STERN v. GENERAL ELECTRIC CO.
On January 28, 1991, the U.S. Court of Appeals for the Second Circuit ruled that the Federal Election Campaign Act (the Act) does not preempt state law doctrine on corporate waste. Philip M. Stern, a General Electric (GE) stockholder, filed suit alleging that GE's funding of its separate segregated fund (GE/PAC) constituted a waste of corporate assets under state law.
The district court had dismissed the allegations, ruling that they were preempted by the Act. Reversing the district court decision on this issue, the appeals court held that the Act did not preempt Mr. Stern's allegations of corporate waste. The court, however, dismissed the allegations on other grounds but granted Mr. Stern leave to replead. With respect to Mr. Stern's allegations that GE violated federal lobbying and anti-bribery statutes, the appeals court affirmed the district court's dismissal of the claims.
Allegations of Corporate Waste
Mr. Stern alleged that GE's payment of GE/PAC's administrative and solicitation expenses constituted a waste of corporate assets under state law because:
- GE did not realize any benefit from GE/PAC's contributions to incumbent candidates since they were made without regard to the candidates' positions on issues of concern to GE; and
- GE's payments for administrative and solicitation expenses were excessive in relation to the amount of contributions the PAC collected.
In response, GE argued that the allegations should be dismissed because they fell within the FEC's exclusive jurisdiction under 2 U.S.C. §437c(b)(1). (Under that provision, the FEC has exclusive jurisdiction over civil enforcement of the Act.) The appeals court rejected this argument because Mr. Stern's allegations focused on GE's waste of corporate assets under state law rather than on whether GE's activities violated the Act.
In reversing the district court holding that the allegations of corporate waste were preempted by the Act, the appeals court pointed out the "narrow wording" of statute's preemption clause: the Act preempts "any provision of state law with respect to election to Federal office." 2 U.S.C. §453. The court said that Congress did not intend the Act to preempt the entire field of corporate political spending. That would result in a total absence of regulation on the appropriate amounts that corporations may spend on their PACs, since the Act is silent on this issue.
The court found that state regulation of corporate waste did not conflict with federal law in this case. The Act's provision allowing a corporation to pay for the costs of administering and soliciting contributions to a PAC (2 U.S.C. §441b(b)(2)(C)) was designed to limit, rather than encourage, corporate political spending "in order to preserve the integrity of the political process....Thus, state-law regulations that tend to reduce a corporation's support of its political action committee do not impede the FECA's goals."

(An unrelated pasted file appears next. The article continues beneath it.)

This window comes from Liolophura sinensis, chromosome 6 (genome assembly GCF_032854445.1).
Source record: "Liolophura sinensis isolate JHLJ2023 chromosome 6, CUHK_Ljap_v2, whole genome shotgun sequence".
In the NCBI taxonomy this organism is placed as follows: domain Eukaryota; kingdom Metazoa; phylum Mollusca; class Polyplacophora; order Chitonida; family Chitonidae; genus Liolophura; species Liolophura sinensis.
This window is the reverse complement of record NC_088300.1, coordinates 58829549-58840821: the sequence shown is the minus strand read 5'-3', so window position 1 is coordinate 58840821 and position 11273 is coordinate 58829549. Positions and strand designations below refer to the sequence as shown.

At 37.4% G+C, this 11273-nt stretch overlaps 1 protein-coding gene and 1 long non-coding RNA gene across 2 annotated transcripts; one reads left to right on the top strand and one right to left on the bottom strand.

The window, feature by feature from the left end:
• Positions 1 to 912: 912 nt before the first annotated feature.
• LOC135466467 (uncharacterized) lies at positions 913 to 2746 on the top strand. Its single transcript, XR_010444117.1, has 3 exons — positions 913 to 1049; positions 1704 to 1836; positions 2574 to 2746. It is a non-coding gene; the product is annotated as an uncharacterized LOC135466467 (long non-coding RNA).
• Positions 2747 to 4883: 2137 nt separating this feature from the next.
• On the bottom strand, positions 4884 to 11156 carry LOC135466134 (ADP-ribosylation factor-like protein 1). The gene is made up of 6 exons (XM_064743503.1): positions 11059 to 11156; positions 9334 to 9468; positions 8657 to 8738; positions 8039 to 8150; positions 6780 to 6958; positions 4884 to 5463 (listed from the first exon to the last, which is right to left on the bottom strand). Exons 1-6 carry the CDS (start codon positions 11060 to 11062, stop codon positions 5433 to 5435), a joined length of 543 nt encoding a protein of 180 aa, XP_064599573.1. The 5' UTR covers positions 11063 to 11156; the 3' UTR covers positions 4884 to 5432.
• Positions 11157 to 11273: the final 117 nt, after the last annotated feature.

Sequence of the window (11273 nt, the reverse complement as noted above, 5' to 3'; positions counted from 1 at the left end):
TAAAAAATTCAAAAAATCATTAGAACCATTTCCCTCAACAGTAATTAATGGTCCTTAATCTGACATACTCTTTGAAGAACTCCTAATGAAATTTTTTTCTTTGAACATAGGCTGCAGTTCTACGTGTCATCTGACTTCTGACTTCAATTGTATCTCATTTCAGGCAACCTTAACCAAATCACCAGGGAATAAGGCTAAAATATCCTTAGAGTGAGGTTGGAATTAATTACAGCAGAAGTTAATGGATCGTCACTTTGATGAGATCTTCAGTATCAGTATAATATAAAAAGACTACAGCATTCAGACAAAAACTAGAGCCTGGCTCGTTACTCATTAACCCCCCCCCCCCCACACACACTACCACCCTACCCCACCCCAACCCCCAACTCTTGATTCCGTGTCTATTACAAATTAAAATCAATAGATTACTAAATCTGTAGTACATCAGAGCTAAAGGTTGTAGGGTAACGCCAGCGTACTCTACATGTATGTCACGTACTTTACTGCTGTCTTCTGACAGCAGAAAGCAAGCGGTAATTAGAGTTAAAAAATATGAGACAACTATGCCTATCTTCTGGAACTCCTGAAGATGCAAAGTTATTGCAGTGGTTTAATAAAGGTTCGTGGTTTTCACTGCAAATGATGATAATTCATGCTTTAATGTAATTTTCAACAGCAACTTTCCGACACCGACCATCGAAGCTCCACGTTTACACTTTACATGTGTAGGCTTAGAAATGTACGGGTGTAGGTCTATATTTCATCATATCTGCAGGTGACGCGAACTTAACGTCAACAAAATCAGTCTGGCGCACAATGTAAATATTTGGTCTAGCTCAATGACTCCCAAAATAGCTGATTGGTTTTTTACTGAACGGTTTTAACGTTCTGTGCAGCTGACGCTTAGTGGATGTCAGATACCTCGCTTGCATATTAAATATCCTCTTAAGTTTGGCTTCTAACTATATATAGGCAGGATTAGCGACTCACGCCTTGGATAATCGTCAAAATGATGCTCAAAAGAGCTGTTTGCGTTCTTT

The court, however, dismissed Mr. Stern's allegations of corporate waste because he failed to allege fraud or "bad faith" on the part of the company's directors. The court, however, granted Mr. Stern leave to replead these allegations.
The court of appeals upheld the district court's dismissal of Mr. Stern's allegation that GE's administrative and solicitation payments for GE/PAC were actually lobbying expenditures that should have been reported pursuant to the Federal Regulation of Lobbying Act. Mr. Stern had alleged that the failure on the part of GE directors to comply with this statute exposed GE to prosecution under 2 U.S.C. §269 and therefore constituted a breach of fiduciary duty. The appeals court disagreed, finding that GE's spending did not constitute "direct communication" with government officials and therefore was not subject to the lobbying statute.
Similarly, the court of appeals upheld the district court's dismissal of Mr. Stern's allegation that GE directors exposed GE to liability by acquiescing in GE/PAC's violation of the federal anti-bribery statute. Mr. Stern had claimed that certain GE/PAC contributions violated the statute because they were given to "grandfathered" Members of Congress with the knowledge that the contributions might be converted to the candidate's personal use under 2 U.S.C. §439a. The appeals court said that because such use is lawful under the Act, the contributions did not violate the anti-bribery statute (18 U.S.C. §203). Moreover, "[c]riminal intent under section 203 turns not on what the contributor expects the recipient to do with the money, but rather on what the contributor expects to receive for that money."
Source: FEC Record -- July 1991, p. 6. Stern v. General Electric Co., 924 F.2d 472 (2d Cir. 1991).